It has been rumoured that Hans Asperger, the Austrian doctor whose name now adorns a particular type of autism, was a Nazi collaborator for a long time now. This is of no surprise, given the fact that he worked in Nazi-occupied Vienna after a stint in the army as a medical officer. From 1944 he worked with autistic children and did his ground-breaking work on the nature of the condition and the particular profile that came to be known as Asperger’s. Anyone working in the Gestapo-haunted hospitals of the 3rd Reich, rife with euthanasia rules and laws designed to ‘perfect’ the Germanic peoples is bound to come under suspicion in retrospect, and indeed recent months have seen an increase in the number of articles and stories about the doctor, all increasingly pointing to the grim probability that he did collaborate in full with the Nazis.
On 19 April 2018 the media published details from some new research by Herwig Czech of Vienna’s Medical University, which seems to have proven that Asperger was not the Oskar Schindler of the psychiatric wards, as he so often presented himself. It seems he regularly referred children to the notorious Am Spiegelgrund clinic, also in Vienna, where the ‘Child Euthanasia Programme’ was carried out, killing 789 children deemed to be too disabled to be allowed to live. None of these children were autistic, as far as we can tell, but that is cold comfort – Asperger seems to have been totally complicit in the Nazi’s plans to eradicate any kind of severe mental or physical disability from their population.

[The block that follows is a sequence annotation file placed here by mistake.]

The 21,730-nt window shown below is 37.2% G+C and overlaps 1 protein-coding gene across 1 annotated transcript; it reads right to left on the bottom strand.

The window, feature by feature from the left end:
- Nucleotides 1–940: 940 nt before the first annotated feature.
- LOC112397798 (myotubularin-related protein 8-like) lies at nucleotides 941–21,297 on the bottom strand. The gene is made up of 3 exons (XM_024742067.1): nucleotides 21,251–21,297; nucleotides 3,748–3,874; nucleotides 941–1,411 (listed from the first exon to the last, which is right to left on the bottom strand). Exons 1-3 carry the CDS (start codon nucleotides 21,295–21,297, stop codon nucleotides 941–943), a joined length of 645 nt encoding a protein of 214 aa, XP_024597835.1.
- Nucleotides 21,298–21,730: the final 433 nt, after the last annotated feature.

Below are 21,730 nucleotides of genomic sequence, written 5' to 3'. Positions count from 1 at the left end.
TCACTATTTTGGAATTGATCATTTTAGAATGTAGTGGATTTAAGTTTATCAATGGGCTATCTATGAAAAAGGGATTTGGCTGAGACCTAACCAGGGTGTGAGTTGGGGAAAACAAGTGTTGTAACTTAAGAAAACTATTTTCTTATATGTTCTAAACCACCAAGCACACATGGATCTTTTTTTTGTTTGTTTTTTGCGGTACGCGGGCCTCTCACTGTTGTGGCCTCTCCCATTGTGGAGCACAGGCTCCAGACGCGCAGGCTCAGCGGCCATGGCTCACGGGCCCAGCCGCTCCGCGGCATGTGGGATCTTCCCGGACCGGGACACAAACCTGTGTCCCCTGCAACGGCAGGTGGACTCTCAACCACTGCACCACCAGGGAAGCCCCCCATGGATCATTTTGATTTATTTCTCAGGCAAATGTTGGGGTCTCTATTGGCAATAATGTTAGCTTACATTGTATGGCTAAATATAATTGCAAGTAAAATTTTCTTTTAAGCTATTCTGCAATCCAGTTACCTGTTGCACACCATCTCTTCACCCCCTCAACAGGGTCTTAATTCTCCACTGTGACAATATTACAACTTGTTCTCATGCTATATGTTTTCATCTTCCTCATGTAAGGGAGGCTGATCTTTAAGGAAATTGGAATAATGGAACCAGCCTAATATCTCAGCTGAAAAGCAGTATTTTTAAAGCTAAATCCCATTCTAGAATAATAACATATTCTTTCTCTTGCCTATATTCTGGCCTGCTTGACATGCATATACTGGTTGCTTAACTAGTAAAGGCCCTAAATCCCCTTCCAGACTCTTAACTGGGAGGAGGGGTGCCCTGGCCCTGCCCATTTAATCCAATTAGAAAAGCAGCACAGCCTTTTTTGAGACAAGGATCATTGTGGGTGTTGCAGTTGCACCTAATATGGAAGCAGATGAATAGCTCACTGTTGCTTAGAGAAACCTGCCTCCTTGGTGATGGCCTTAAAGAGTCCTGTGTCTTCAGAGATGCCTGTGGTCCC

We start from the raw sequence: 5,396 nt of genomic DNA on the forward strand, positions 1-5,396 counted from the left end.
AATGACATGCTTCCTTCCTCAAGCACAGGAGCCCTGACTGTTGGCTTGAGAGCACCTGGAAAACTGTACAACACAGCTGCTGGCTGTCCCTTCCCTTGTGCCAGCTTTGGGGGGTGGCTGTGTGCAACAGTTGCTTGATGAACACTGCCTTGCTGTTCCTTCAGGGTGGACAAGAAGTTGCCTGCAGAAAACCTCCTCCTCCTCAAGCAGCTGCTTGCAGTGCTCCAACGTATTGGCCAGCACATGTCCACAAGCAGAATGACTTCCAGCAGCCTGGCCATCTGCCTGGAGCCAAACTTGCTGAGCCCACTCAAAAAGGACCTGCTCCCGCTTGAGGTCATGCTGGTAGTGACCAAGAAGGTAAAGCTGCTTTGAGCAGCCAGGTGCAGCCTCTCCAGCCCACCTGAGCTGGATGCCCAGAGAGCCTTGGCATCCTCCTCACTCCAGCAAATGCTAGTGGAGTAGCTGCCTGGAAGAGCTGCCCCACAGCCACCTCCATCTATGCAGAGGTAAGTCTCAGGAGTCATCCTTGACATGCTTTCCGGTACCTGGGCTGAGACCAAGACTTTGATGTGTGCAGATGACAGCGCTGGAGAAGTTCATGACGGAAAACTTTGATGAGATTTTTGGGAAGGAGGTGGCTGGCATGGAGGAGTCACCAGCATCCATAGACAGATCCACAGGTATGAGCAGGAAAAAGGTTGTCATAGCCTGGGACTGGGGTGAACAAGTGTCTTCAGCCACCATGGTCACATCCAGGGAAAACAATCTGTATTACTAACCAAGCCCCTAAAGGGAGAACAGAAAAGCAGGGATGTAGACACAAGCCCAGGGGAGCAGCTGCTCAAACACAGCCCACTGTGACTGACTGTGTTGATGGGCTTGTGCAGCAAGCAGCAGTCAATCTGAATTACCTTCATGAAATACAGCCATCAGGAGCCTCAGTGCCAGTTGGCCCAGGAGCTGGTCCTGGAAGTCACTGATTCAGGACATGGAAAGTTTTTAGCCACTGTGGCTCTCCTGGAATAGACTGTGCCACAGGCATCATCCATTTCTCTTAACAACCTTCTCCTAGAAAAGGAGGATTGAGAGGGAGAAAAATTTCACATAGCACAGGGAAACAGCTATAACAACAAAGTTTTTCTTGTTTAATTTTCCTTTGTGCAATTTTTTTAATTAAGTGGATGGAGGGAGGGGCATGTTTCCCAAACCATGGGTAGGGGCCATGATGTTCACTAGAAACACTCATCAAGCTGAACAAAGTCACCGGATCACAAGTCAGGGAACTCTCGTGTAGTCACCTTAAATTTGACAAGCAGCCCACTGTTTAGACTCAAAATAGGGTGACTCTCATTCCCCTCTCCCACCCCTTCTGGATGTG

It may seem a little indulgent to worry about such things, especially considering that his work into Autism was at least partly beneficial compared to this much darker work, but as someone recently diagnosed as having ‘Asperger’s Syndrome’ I can’t help but reflect on the suitability of the term. Asperger’s is controversial enough, of course – it is no longer even diagnosed in the US, where it is now seen as simply a type of autism rather than an independent condition – but it tends to be quite a popular word in some segments of the autistic community and beyond, with the playful derivation ‘Aspie’ enjoying a considerable vogue among some people on the spectrum. How acceptable is this word considering our new understanding of the man himself?
Eponyms like Asperger’s are often based on folk with a murky history, I suppose. We all know that a quisling is a turncoat or traitor, based on Vidkun Quisling, the Norwegian Nazi collaborator, but you don’t get groups of people celebrating their labelling as ‘quislings’ in quite the same way. Similarly, the fictional Baron Munchausen may be a lying braggart and no hero, but it’s not as if sufferers of Munchausen’s cheerful refer to themselves as Munchies or anything similar. So Asperger’s seems to be in an interesting place currently. I’m not sure that the term ‘Aspie’ can sustain itself with such close association with a Nazi who condemned innocent children to death, so perhaps now is the time to drop the term and the diagnosis worldwide – lose Asperger’s as a concept and, like the Americans, maintain it is simply an aspect of autism. This would not be as huge an issue as you may expect. A lot of autistic people find their diagnosis of Asperger’s to be something of a curse, as it carries unfortunate implications of being precocious or a savant, or even a genius when this is overwhelmingly not the case for most! Similarly, its links with the concept of the ‘high functioning autism’ is extremely controversial at present, with many labelled as such resenting the implication that they are always functioning well, when the reality is that they can spend days and weeks in extreme dysfunction (and I include myself in this category).
This final nail in the coffin for Dr. Asperger’s reputation may well be the right moment to consign the term to the annals of history as we move forward and develop our understanding of autism as a whole.